Put Yourself Last (4/20)

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It’s easy to get caught up in what you feel is so exciting about your product or service, company launch, event, etc. – but the reason you want media coverage can’t be the driving force behind your pitch. The way to get a journalist’s attention is by focusing on their perspective: what will make this a good piece for them and their audience.

What makes a pitch good for the media? A concise, strong hook that is applicable to their area of expertise – not a one-size-fits-all approach – written in a voice that would be appropriate for their audience. This lets the journalist / editor / producer / blogger / podcaster get the message immediately (they have zero time to waste) and visualize it as a finished piece. (Some may even use your pitch as their article, depending on the outlet.)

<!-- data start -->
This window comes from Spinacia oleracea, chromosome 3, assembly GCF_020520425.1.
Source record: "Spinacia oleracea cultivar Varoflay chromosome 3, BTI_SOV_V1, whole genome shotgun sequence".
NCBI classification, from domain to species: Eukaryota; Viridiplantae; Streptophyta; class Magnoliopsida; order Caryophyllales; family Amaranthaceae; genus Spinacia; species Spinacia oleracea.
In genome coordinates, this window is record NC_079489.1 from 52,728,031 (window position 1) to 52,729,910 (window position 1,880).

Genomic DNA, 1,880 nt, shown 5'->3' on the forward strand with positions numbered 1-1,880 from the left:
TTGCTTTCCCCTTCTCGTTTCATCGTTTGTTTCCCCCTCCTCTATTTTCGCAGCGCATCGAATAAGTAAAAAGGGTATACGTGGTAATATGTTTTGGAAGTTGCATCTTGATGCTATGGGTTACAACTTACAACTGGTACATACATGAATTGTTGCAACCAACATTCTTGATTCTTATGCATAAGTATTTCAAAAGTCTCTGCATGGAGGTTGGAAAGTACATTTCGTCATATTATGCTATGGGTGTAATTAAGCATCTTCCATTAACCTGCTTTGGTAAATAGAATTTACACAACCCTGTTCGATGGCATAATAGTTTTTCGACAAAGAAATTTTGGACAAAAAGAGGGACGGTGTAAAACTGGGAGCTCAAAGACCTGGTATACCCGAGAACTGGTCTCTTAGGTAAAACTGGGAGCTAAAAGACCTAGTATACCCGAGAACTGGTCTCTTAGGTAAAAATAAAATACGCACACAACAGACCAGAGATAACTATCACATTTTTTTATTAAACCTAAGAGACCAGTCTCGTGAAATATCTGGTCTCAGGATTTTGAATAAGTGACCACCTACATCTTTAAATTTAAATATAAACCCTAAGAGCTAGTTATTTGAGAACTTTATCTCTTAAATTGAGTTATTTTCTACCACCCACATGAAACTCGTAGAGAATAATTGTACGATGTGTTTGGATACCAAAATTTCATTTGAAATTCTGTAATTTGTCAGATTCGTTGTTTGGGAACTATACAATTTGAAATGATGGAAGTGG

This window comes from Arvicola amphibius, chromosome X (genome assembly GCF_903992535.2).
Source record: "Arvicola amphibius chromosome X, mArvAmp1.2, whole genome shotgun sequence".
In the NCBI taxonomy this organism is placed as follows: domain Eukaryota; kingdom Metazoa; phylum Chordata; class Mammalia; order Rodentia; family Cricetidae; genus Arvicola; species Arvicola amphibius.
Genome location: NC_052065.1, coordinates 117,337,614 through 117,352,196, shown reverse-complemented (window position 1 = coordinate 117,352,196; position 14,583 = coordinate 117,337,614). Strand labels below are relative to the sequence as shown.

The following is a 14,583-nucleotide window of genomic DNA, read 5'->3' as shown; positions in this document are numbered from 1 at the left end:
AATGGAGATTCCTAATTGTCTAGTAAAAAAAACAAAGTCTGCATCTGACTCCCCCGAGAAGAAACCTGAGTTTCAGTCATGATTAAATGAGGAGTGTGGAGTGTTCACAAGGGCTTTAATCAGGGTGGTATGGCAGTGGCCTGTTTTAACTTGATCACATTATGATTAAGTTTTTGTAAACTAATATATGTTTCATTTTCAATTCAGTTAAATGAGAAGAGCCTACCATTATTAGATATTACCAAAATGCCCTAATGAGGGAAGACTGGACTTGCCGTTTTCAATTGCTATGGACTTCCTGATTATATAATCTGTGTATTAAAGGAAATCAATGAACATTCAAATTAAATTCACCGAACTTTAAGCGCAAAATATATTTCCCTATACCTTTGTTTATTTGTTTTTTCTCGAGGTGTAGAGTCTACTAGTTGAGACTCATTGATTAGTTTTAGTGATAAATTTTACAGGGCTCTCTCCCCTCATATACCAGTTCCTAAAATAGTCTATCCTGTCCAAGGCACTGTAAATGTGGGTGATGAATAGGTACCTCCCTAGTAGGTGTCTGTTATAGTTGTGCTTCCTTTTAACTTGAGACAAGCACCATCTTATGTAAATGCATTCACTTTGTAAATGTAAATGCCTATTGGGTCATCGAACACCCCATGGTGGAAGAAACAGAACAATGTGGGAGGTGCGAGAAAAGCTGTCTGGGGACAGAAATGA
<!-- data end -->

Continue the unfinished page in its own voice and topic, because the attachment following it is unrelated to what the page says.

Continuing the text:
What makes a pitch good for their audience? Think about share-ability. What would make their readers / viewers / listeners want to tell others about the piece, either verbally or digitally? These days, that’s a strong factor for consideration – and if telling your story can make that happen, it’s probably a good fit. Many of the standard good business practices of PR remain the same. What’s different these days: more people have access to more outlets, so there are more pitches received. Taking the time to think it through from their perspective can have an enormous ROI!

Contributors: Denise Blasevick from The S3 Agency

Written by Zak Parker

Journalist, writer, musician, professional procrastinator. I'll add more here later.

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